Grading Great Expectations

Magwitch, actor Ray Winstone, escapes the CGI prison ships. Heavy ‘on camera’ filtering sets the cold blue bleakness of Magwitch’s character even though it was mid-summer at the time of the shoot.

Magwitch, actor Ray Winstone, escapes the CGI prison ships. Heavy ‘on camera’ filtering sets the cold blue bleakness of Magwitch’s character even though it was mid-summer at the time of the shoot.

"I would love to tell you that the cinematic look of Great Expectations was really down to me, but it really wasn’t.” So says a modest Jet Omoshebi a well thought of colourist at Deluxe London. But Jet and the DoP Florian Hoffmeister came up with a way of handling the classic Dickens tale that would do big HDTVs justice. Jet went on to explain how the colourist is fitting in to this new world of cinematic TV drama. “I think the role of the colourist is changing especially at the moment. We’re all feeling our way with very different formats and a close relationship with your colourist is a good thing to have.

“So on one hand Great Expectations isn’t a huge grading story but what is possibly more interesting is the way Florian and I worked together. We got together right at the beginning to discuss formats and filters and he went away and shot some tests and brought them in spending half a day with me looking at things.

“The two real worries for both of us was time and budget. The show was quite under budgeted for it’s ambition and so time was tight as well. The other part of that was that it was a winter show and they were going to shoot through summer. So potentially there was a huge amount of work to do. So we had to make the decision whether or not we did the transformation in post or whether he try and do it with filters. We decided that the best way was for him to shoot it mainly because there wasn’t going to be enough time or money.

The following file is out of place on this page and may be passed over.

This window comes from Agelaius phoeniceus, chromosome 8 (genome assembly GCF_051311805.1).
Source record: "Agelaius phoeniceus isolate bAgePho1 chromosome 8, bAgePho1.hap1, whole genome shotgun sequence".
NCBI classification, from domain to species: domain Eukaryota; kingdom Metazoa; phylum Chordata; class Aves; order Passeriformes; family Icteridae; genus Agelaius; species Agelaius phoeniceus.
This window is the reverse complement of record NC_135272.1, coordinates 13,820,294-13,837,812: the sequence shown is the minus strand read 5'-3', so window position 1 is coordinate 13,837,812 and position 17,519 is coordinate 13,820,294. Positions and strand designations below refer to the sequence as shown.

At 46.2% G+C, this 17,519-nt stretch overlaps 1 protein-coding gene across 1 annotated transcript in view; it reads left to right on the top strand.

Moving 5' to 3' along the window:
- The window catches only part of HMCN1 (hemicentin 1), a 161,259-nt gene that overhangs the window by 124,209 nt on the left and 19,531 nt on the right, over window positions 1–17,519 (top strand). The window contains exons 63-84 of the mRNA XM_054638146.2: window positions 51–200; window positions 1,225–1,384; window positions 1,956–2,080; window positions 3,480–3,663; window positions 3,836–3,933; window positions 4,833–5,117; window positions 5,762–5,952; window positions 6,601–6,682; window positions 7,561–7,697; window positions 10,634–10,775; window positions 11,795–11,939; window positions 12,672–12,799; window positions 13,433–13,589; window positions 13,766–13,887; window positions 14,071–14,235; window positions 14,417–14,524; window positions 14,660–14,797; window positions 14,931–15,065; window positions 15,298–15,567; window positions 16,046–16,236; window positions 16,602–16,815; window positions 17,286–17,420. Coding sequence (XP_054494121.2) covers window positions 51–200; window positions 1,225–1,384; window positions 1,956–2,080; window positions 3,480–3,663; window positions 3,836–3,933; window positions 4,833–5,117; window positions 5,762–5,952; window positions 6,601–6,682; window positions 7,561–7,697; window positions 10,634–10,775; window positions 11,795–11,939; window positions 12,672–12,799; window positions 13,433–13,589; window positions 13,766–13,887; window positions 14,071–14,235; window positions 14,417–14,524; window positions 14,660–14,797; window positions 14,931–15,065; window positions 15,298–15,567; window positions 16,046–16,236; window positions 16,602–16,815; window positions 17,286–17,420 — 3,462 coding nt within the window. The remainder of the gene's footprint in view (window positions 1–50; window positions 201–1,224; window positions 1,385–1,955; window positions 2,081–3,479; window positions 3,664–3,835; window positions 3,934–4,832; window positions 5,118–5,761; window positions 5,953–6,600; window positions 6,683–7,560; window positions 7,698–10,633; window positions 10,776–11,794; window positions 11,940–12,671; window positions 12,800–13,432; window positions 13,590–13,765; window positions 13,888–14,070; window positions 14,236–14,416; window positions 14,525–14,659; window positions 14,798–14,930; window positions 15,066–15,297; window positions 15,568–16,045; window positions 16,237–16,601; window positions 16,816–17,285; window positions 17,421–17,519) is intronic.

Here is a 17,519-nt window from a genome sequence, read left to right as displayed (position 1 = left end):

“Once you’ve established that it’s a question of going away and trying to be inventive with the shooting, we looked at various different filter options from soft and colour filters to come up with something that we could efficiently grade. That would give us the right starting place really. So that process was fairly collaborative and involved quite a few tests that I would grade up and send back to him. He couldn’t really get a clear idea on set of how it was going to look so there was quite a lot of reassurance through the shooting process.

“In the grade there was generally a lot of work to do having said all that but not in essence but in shaping it really. Bringing through the key details and pushing back other details. One thing we did do quite a lot of was to try and give Miss Haversham an ethereal quality of her own. He wouldn’t have had the time to light her and follow that lighting throughout. So we were able to put a mask around just her and tracked through all of her shots and I layered up three or four different effects to achieve the look.

“We also did quite a lot of work in terms of the story arc of Miss Haversham and the house in that there had to be a feeling of decay through the three episodes. Also if you watch all three of them the middle one is about Pip going off to London. So everything is shiny, bright and colourful. Its also much more vibrant as we’re looking at the world through Pip’s eyes. So those were the things we were able to do which helped the narrative through emotional cues if you like.

“Each camera system has its own characteristics and you grade around those characteristics. The Alexa has a certain set of advantages and disadvantages. The advantages are the way it captures. It has a much more filmic curve, which means you get a very soft roll-off on the highlights and shadows. It captures a huge amount more in those two areas which is where you get all your flexibility. So in that way it responds a lot more like film does which is really lovely. It has a kind of ‘dirtiness’, thats the wrong word for it but it has a texture to it  that is much more filmic. It’s not noise and it’s not grain, dirtiness is the only way I can describe it.

“When you put it up against some of the other systems you see that it’s got a kind of softness to it that you expect to have from film, that’s where the ‘magic’ is held!

The disadvantage is that because it captures such a large range actually getting a nice, meaty, filmic black is quite a challenge. It’s great because it performs very well in low light but it does capture sometimes more than you do want to see. So it does require quite a bit of shaping in the grade. But we’re all getting more used to using these new systems and I think the collaboration is where the value is.“

Posted on March 26, 2012 and filed under case study, colour correction.